April 29, 2008 | 5 Comments
Hymotion, a division of A123Systems has announced the availability of a high capacity battery called the L5 Conversion Module for the Toyota Prius that will ship to customers in July of 2008. At $10,395 delivered and installed, it’s a lot of money, equal to 2772 gallons of $3.75 gasoline. With only three years of warranty and $1000 up front to reserve one you can get well over 30 perhaps as much as 40 miles of fuel free miles if the gas engine doesn’t come on to boost power.
The Hymotion battery is a ”Nanophosphate” lithium ion battery that recharges from standard 120-volt outlets to a full charge of 5kWhs. Once discharged the Prius reverts to the normal drive cycle as originally engineered. Hymotion offers that the recharge takes 4.5 hours, the battery weighs in at 180 pounds, and is applicable to Toyota Prius model years 2004 to 2008. The only loss is carrying the spare tire as the battery and charger kit fill the spare tire well.
Coming a little later may be EnerDel’s lithium titanate battery option to a full plug in a Prius. Last week saw the announcement that the Argonne National Laboratory’s Center for Transportation Research completed tests of their 10kWh battery. The test was of a prototype unit with the battery installed to a Prius without any modifications except to integrate the battery. EnerDel has already had the Idaho National Lab test, finding that the battery has twice the energy as the stock Nickel Metal Hydride battery allowing for half the weight and size in a battery trade out.
Most interesting is the Argonne test checked the battery for heating, or the release of battery energy to heat rather than motive power and in consideration of overheating risks. Argonne found the battery running on a dynamometer would not need a cooling system. EnerDel is also reporting that the reduction in the battery’s internal resistance is down by 67% thereby passing more power out to energize the drive motor.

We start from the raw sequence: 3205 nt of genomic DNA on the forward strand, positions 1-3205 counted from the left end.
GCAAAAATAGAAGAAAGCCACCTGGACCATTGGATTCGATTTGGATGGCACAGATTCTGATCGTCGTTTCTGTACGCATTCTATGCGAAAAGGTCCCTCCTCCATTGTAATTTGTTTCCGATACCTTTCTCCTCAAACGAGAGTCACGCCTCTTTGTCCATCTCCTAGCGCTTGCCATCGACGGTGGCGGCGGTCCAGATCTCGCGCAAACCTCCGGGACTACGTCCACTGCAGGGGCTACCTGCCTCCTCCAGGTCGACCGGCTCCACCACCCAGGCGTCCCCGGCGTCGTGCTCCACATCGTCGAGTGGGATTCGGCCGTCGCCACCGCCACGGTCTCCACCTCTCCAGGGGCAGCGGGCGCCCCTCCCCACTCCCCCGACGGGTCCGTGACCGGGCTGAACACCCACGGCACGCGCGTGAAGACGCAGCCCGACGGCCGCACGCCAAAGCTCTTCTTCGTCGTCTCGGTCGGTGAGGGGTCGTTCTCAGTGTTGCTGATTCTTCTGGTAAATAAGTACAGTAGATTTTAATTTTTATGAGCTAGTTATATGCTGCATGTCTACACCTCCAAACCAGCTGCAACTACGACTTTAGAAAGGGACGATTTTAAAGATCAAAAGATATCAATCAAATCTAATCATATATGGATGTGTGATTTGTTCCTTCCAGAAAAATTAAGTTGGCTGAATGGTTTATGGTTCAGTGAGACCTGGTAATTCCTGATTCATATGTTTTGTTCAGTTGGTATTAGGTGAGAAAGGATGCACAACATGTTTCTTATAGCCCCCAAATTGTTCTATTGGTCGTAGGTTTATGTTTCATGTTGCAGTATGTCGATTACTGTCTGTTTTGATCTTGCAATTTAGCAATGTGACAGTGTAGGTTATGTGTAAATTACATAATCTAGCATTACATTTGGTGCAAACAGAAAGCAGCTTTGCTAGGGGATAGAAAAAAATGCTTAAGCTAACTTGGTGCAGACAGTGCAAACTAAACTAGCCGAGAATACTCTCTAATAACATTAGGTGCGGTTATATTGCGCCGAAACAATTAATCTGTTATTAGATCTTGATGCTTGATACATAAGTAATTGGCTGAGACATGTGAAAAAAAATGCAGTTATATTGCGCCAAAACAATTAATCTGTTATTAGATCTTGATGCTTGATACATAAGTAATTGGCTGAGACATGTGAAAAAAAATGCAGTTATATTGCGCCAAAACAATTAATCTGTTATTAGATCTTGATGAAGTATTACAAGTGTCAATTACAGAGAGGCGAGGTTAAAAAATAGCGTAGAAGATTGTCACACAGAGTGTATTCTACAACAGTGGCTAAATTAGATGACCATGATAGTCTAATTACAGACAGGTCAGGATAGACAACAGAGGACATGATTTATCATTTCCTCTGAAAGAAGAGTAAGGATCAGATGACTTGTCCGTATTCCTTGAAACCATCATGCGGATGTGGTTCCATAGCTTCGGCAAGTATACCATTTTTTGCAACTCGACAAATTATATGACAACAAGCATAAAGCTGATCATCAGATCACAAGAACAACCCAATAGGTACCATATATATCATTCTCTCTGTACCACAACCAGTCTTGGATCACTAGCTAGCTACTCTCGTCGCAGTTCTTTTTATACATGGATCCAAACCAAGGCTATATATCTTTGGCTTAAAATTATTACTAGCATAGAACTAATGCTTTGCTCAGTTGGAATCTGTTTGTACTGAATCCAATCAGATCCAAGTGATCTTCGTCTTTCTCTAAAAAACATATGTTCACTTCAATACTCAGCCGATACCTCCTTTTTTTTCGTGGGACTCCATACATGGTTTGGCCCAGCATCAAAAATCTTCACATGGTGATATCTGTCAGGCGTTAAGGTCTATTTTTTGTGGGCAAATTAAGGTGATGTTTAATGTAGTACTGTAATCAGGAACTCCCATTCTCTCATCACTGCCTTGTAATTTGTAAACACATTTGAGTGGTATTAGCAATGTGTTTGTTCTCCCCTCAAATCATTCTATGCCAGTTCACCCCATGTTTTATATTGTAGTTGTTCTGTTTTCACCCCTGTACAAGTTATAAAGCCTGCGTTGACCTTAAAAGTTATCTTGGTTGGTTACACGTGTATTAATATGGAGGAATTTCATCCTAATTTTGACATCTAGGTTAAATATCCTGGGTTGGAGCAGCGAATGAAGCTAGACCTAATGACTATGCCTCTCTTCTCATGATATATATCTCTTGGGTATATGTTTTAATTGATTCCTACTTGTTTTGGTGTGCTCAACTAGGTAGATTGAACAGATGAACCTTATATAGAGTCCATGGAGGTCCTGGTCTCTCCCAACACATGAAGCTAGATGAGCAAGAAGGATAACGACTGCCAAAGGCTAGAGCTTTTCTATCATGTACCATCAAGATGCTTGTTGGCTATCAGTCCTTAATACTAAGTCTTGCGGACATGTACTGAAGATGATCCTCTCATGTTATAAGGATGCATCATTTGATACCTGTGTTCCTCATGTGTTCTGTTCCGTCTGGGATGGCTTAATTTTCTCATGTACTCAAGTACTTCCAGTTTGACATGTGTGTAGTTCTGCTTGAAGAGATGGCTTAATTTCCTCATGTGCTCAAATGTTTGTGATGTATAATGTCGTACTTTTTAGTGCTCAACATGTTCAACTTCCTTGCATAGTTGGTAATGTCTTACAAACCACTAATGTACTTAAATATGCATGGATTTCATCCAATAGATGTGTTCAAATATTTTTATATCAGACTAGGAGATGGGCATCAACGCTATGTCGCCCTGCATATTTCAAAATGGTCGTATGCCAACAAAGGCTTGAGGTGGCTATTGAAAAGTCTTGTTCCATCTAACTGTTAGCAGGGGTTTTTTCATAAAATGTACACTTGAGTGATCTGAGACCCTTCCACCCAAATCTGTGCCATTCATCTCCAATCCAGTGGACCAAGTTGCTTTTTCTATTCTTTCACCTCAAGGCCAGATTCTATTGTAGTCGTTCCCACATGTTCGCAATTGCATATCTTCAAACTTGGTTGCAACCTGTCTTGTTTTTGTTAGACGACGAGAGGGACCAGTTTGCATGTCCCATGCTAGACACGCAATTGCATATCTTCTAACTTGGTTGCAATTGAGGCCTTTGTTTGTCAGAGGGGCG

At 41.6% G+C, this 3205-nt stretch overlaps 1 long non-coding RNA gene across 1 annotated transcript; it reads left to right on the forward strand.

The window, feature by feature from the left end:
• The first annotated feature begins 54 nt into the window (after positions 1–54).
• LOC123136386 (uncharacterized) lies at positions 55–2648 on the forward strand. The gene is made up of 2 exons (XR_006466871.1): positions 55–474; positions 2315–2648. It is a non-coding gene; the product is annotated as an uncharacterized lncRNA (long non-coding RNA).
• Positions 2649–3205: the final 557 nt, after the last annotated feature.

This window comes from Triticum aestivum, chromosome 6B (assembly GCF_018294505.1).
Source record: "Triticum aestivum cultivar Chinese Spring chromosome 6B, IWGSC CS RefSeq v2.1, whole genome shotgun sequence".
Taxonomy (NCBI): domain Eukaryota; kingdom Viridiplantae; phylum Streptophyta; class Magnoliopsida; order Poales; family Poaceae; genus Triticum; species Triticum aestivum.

Argonne ran the EnerDel battery through the Federal Urban Drive Cycle test to get a comparable mileage number with other contemporary cars. The EnerDel modified Prius came in at 77.41 MPG. EnerDel is also saying they expect costs to be significantly less than the standard NiMH battery at similar performance ratings.
Where does that leave the “lucky” Prius owner? EnerDel hasn’t announced a kit to upgrade a Prius and may not. But the effort looks headed that way with the tests completed and the results so very useful for direct comparison. Comparing the City MPG from the Toyota web site at 48 MPG to the Argonne test at 77+ MPG or a 61% improvement, offering kits may be irresistible. But without a price and anticipated date, it’s a nice thing to think about and use to measure the other offerings in the market.
Hymotion is in front with a delivery date and hard pricing delivered and installed making their advantage more solid. The weakness is in the comparisons of the payback. Claims and estimations without the results of the Federal Urban Drive Cycle test which are in fact don,e showing about the same MPG as EnerDel, leaves people wondering. Peak MPG in short travel is fine, yet we need more direct comparisons.
At the end of the look, the lucky Prius owner has one certain choice and another perhaps soon. A quick look at the DOE link shows that these two are not alone and the EnergyCS may be coming, too. (Links to a pdf)
What is most reassuring is that the MPG is way past 75 MPG on longer drives and on short ones perhaps no fuel use at all. It makes one wonder what was going on when Congress set out to fight over a new MPG standard.
As for us, the next few years are going to be great. A Prius might be a little small for some of us but the Camry size covers a lot of potential buyers. A Camry might well clear 60 or 70 MPG. Put those on sale and I’ll be impressed.